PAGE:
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Tickson Music was a Hollywood-based music publishing company; songwriters signed to Tickson Music included members of The Byrds, and writer Bill Martin.
Hollywood is a neighborhood in the central region of Los Angeles, California, notable as the home of the U.S. film industry including several of its historic studios. Its name has come to be a shorthand reference for the industry and the people associated with it.
In the music industry, a music publisher is responsible for ensuring the songwriters and composers receive payment when their compositions are used commercially. Through an agreement called a publishing contract, a songwriter or composer "assigns" the copyright of their composition to a publishing company. In return, the company licenses compositions, helps monitor where compositions are used, collects royalties and distributes them to the composers. They also secure commissions for music and promote existing compositions to recording artists, film and television.
The Byrds were an American rock band, formed in Los Angeles, California in 1964. The band underwent multiple lineup changes throughout its existence, with frontman Roger McGuinn remaining the sole consistent member, until the group disbanded in 1973. Although they only managed to attain the huge commercial success of contemporaries like the Beatles, the Beach Boys, and the Rolling Stones for a short period in the mid-60s, the Byrds are today considered by critics to be nearly as influential as those bands. Their signature blend of clear harmony singing and McGuinn's jangly twelve-string Rickenbacker guitar was immediately absorbed into the vocabulary of popular music and has continued to be influential up to the present day.
Tickson Music owned Martin's song "All of Your Toys", which The Monkees chose as their first song to record with the whole band playing. The record unfortunately couldn't be released, as parent company Screen Gems had a rule that all Monkees songs had to be Screen Gems property, and Tickson Music wouldn't sell the copyright. (Martin signed a new publishing contract with Screen Gems.)
"All of Your Toys" is a song by Bill Martin, a friend of Michael Nesmith of The Monkees, who recorded the song in 1967.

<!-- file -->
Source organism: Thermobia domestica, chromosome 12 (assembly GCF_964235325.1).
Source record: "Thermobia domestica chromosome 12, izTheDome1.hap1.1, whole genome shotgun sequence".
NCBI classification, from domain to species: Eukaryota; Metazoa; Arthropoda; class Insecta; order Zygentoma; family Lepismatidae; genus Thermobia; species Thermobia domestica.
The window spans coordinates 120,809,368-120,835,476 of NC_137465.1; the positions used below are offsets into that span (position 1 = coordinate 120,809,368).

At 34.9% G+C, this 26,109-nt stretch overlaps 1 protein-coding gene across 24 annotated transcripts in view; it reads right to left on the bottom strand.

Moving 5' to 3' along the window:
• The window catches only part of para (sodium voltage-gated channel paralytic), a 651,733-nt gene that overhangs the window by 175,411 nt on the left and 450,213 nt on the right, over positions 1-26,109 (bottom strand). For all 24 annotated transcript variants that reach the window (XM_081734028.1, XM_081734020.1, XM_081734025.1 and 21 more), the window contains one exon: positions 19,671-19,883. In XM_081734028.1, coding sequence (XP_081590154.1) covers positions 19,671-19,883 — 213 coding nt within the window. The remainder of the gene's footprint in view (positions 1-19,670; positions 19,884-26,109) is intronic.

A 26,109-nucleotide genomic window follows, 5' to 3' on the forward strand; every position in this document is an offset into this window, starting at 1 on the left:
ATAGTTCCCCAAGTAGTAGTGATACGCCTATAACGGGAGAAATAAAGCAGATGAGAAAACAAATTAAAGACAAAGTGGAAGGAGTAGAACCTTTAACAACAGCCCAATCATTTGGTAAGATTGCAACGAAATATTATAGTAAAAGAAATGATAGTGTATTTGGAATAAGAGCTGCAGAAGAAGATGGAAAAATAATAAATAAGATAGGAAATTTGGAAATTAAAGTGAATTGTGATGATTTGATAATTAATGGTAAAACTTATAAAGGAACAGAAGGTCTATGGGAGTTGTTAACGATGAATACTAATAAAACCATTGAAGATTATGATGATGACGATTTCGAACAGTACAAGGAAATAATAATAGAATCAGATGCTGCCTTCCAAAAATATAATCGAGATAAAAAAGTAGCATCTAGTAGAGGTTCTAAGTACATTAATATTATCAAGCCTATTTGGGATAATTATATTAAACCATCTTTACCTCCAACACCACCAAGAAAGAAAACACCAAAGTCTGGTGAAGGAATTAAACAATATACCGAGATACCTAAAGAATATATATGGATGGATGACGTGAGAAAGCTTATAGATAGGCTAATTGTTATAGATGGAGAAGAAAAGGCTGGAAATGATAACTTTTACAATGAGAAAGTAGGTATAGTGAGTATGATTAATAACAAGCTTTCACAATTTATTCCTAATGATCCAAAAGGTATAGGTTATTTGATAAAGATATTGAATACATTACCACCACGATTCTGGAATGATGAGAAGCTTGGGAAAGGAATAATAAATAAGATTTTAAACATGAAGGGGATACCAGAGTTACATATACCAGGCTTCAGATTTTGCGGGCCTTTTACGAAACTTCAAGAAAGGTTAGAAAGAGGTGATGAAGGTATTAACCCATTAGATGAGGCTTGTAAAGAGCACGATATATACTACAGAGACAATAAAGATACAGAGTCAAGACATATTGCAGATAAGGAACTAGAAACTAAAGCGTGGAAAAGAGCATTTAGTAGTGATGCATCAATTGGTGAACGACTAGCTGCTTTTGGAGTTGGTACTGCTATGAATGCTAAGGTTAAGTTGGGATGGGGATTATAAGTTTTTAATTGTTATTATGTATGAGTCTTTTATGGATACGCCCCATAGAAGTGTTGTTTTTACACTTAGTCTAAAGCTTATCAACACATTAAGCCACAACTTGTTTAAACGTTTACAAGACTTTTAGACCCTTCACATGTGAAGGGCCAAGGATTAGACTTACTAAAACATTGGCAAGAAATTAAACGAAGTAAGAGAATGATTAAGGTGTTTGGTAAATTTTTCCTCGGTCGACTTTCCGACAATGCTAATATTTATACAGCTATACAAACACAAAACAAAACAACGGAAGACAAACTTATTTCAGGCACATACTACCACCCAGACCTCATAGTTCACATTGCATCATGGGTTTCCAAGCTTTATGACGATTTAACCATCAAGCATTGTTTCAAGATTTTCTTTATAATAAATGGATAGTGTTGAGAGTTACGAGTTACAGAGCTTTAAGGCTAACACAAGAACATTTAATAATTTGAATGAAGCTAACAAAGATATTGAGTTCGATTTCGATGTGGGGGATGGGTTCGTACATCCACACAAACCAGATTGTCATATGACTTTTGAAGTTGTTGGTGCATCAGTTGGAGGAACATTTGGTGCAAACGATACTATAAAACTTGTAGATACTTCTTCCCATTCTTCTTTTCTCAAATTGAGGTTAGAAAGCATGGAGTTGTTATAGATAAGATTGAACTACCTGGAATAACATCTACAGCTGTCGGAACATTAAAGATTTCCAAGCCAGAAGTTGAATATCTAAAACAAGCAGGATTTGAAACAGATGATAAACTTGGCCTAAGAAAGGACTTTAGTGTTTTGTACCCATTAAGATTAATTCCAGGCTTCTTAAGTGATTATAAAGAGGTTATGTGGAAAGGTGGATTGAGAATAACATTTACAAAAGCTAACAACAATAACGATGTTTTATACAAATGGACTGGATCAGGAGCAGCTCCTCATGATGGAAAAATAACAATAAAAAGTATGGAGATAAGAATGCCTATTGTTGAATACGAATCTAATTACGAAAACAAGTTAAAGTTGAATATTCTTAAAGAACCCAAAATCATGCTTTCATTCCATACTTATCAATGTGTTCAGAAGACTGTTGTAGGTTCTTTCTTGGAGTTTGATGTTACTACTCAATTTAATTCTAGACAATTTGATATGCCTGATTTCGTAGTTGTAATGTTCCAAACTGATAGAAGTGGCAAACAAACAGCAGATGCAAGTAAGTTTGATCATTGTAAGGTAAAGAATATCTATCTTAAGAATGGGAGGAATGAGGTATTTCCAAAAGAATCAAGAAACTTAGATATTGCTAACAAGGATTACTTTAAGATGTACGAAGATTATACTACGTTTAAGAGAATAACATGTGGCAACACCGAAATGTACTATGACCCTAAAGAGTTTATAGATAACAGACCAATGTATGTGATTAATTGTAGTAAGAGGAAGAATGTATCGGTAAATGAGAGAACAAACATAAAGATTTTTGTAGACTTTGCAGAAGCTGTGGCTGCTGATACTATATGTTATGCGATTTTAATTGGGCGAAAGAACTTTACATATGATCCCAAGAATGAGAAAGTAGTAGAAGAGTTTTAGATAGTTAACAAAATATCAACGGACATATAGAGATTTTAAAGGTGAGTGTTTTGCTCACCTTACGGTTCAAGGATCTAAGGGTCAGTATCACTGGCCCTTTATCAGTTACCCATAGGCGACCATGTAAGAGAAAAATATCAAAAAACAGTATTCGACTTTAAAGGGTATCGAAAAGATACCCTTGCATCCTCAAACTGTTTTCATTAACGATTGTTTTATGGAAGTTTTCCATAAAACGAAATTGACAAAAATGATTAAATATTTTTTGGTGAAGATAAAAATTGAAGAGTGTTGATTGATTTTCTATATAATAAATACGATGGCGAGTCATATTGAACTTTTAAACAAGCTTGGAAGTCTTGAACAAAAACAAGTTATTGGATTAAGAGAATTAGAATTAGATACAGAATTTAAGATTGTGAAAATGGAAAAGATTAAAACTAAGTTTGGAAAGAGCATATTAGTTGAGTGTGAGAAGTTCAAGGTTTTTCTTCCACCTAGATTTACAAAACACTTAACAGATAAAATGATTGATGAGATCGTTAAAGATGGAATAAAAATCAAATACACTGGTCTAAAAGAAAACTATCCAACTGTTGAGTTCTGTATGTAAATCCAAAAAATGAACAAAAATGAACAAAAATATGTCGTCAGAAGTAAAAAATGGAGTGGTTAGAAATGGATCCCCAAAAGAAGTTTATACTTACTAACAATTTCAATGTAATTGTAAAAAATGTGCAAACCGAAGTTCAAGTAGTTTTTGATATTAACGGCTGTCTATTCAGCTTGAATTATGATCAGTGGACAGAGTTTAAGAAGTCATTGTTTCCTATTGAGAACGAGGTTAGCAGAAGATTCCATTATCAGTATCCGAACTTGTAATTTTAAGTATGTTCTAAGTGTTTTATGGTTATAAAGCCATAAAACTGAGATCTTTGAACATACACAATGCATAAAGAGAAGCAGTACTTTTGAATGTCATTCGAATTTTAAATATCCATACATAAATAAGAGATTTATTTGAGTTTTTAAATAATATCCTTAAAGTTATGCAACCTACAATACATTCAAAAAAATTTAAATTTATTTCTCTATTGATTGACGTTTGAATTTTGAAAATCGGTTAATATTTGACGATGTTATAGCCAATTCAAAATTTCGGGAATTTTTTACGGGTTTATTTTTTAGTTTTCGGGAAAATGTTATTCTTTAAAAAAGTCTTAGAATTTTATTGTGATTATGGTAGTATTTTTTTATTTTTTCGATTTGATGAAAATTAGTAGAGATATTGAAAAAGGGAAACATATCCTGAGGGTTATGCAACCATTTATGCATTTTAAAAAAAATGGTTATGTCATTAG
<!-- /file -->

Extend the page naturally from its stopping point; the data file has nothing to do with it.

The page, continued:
The Monkees are an American rock and pop band originally active between 1966 and 1971, with reunion albums and tours in the decades that followed. They were formed in Los Angeles in 1965 by Bob Rafelson and Bert Schneider specifically for the American television series The Monkees, which aired from 1966 to 1968. The musical acting quartet was composed of Americans Micky Dolenz, Michael Nesmith, and Peter Tork; and the English actor and singer Davy Jones. The band's music was initially supervised by producer Don Kirshner, backed by the songwriting duo of Tommy Boyce and Bobby Hart.
Screen Gems, Inc. is an American film production and distribution studio that is a division of Sony Pictures' Motion Picture Group, a subsidiary of Japanese multinational conglomerate Sony. It has served several different purposes for its parent companies over the decades since its incorporation. The label currently specializes in genre films, mainly horror.
Another song published by Tickson Music was "You Showed Me", written by Byrds Roger McGuinn and Gene Clark and covered by The Turtles; former Monkees producer Chip Douglas introduced the Turtles to the song.
"You Showed Me" is a song written by Jim McGuinn and Gene Clark of the Byrds in 1964. It was recorded by the Turtles and released as a single at the end of 1968, becoming the group's last big hit in the U.S. The song has also been covered by a number of other bands and artists over the years, including the Lightning Seeds, Salt-n-Pepa, and Lutricia McNeal.